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Bearish outlook persists

Source : BUSINESS_STANDARD
Last Updated: Thu, May 23, 2013 20:31 hrs
​Jewellers expect to strike gold this Akshaya Tritiya

The worst is not over for gold, with global giants maintaining a bearish outlook for the yellow metal in the short to medium term.

Prices have corrected from $1,900 an ounce in August 2011 to $1,390 at present. Many brokerages have turned bearish and indications from futures markets abroad and Indian exchanges suggest bearish bets are rising. The latest report by global research firm Credit Suisse maintains gold is still expensive, relative to diversified commodity indices. It believes the sell-off could continue.



"Despite the ongoing correction, the price remains a long way above historical means. In real terms (current dollars, adjusted for the US consumer price index), the average price over the very long run (150 years) is around $520 an ounce. Even bringing the period forward to 1971 onwards only lifts that average to $780 an oz," says the report.

However, considering the past price trend, the Credit Suisse report noted a 60 per cent retracement of the 2005 levels to the September 2011 rally over a similar time frame would take gold back to around $1,000 an oz (nominal) by the end of the first quarter of 2014.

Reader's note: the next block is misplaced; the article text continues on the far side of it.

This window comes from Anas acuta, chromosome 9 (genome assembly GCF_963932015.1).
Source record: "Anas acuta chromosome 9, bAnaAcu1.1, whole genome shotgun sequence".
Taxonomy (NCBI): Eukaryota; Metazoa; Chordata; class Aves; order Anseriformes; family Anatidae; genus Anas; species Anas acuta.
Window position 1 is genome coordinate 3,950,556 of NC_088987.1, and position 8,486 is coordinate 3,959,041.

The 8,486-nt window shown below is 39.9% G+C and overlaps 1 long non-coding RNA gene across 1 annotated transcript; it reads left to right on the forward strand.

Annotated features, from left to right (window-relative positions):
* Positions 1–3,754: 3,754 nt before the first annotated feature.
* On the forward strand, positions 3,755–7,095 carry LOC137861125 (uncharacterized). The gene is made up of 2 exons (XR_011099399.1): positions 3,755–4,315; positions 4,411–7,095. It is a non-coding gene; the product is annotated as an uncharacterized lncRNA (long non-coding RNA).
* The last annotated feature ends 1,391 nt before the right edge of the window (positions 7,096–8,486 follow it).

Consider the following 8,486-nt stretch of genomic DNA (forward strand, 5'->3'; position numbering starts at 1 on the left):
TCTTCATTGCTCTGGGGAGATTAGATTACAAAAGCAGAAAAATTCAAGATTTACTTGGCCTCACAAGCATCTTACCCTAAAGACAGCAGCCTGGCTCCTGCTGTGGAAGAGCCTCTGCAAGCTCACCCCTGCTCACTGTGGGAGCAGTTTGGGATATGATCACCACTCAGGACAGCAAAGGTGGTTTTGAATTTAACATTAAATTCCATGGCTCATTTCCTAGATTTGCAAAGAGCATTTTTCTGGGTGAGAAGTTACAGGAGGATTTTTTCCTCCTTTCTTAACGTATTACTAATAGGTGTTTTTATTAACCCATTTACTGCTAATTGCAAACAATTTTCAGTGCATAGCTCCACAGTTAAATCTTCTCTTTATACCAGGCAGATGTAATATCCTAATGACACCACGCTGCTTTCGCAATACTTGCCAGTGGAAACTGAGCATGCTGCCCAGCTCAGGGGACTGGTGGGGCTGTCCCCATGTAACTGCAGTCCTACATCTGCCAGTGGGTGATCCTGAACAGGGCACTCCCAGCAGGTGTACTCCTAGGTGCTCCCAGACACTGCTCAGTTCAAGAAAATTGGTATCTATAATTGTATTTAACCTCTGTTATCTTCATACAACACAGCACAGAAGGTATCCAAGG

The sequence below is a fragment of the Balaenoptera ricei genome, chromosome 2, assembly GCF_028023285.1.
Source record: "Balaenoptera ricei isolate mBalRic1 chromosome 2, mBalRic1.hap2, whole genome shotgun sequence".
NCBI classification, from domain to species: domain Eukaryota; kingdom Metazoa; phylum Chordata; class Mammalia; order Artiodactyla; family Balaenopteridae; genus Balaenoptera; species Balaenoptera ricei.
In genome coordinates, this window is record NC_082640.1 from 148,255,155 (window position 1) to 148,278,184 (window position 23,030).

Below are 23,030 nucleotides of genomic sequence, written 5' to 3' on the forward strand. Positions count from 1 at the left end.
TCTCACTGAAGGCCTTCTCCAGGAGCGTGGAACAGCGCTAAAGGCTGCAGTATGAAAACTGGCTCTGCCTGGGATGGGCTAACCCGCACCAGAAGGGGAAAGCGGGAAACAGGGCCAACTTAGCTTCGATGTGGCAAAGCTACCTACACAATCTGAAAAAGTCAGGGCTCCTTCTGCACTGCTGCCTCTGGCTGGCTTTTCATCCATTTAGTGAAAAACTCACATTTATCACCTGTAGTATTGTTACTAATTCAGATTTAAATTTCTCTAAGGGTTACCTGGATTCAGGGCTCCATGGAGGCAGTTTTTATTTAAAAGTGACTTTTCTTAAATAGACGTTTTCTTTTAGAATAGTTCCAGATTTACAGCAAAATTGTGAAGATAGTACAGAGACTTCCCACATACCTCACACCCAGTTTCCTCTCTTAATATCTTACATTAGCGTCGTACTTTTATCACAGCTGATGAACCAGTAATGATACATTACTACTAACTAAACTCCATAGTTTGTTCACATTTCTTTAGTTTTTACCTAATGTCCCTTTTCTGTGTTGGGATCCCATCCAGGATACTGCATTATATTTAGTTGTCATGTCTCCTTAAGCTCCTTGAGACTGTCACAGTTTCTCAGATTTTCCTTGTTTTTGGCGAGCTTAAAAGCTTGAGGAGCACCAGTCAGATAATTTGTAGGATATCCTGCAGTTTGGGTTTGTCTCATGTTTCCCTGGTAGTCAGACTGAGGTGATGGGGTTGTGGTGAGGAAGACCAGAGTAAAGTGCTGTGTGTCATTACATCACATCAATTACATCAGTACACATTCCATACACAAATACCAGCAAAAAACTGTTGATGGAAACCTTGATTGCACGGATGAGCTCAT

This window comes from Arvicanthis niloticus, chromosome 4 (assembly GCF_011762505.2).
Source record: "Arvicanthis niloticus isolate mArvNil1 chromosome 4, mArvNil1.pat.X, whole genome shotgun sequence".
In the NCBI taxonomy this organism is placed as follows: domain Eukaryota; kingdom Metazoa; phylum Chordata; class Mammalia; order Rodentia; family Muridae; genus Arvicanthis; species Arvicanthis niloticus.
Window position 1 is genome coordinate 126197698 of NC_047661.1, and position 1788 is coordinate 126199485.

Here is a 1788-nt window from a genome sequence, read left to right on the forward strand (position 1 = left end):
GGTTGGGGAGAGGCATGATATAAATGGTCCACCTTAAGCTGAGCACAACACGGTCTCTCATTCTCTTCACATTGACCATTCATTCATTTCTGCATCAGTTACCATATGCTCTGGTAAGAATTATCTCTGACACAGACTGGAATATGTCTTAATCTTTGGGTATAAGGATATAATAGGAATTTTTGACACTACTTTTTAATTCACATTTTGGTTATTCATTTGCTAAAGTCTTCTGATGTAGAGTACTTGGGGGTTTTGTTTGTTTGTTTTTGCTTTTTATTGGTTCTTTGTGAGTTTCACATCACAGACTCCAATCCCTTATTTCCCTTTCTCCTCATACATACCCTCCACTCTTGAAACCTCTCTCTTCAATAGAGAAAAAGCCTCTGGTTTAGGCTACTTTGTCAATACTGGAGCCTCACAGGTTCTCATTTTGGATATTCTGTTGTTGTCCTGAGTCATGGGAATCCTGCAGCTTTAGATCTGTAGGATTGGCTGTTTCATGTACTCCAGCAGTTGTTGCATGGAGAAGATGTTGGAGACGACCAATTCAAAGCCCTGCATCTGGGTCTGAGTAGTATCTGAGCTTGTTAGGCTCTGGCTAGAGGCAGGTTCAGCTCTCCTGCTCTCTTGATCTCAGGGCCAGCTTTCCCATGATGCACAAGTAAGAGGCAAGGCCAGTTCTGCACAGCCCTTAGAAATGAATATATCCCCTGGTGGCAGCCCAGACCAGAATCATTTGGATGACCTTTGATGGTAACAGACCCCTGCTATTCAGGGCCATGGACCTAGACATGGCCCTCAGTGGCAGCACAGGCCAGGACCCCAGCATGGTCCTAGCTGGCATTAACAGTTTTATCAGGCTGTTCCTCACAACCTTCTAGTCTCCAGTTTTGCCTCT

"Those who argue gold will prove its worth as a store of value over the very long term may well be proved correct but it is also right to point out that other hard assets may offer better defense against moderate (say, two to four per cent CPI) inflation over the short to medium term," it added.

It also noted that it generally paid to buy low, sell high. In that regard, gold remains high when valued against other hard assets such as base metals and US real estate, as well as against other investment classes such as US equities.

Over the past few weeks, continued relative strength in the US economy boosted the sentiment for a dollar bull market. Insiders say the bearish trend in gold would continue amid less demand from major consuming countries such as China and India. However, the sharp fall could be limited, due to fresh demand.

Sugandha Sachdeva, assistant vice-president at Religare Securities, said: "The surge in the volatility of gold prices over the past couple of days has certainly caught the nerves of traders and investors. Overall, the current price set-up and the high volatility spectacle underscores the probability that prices might have formed a short-term floor around the vicinity of recent lows and sustainability above $1,350 an ounce on the COMEX and Rs 25,300 per 10g on the MCX."

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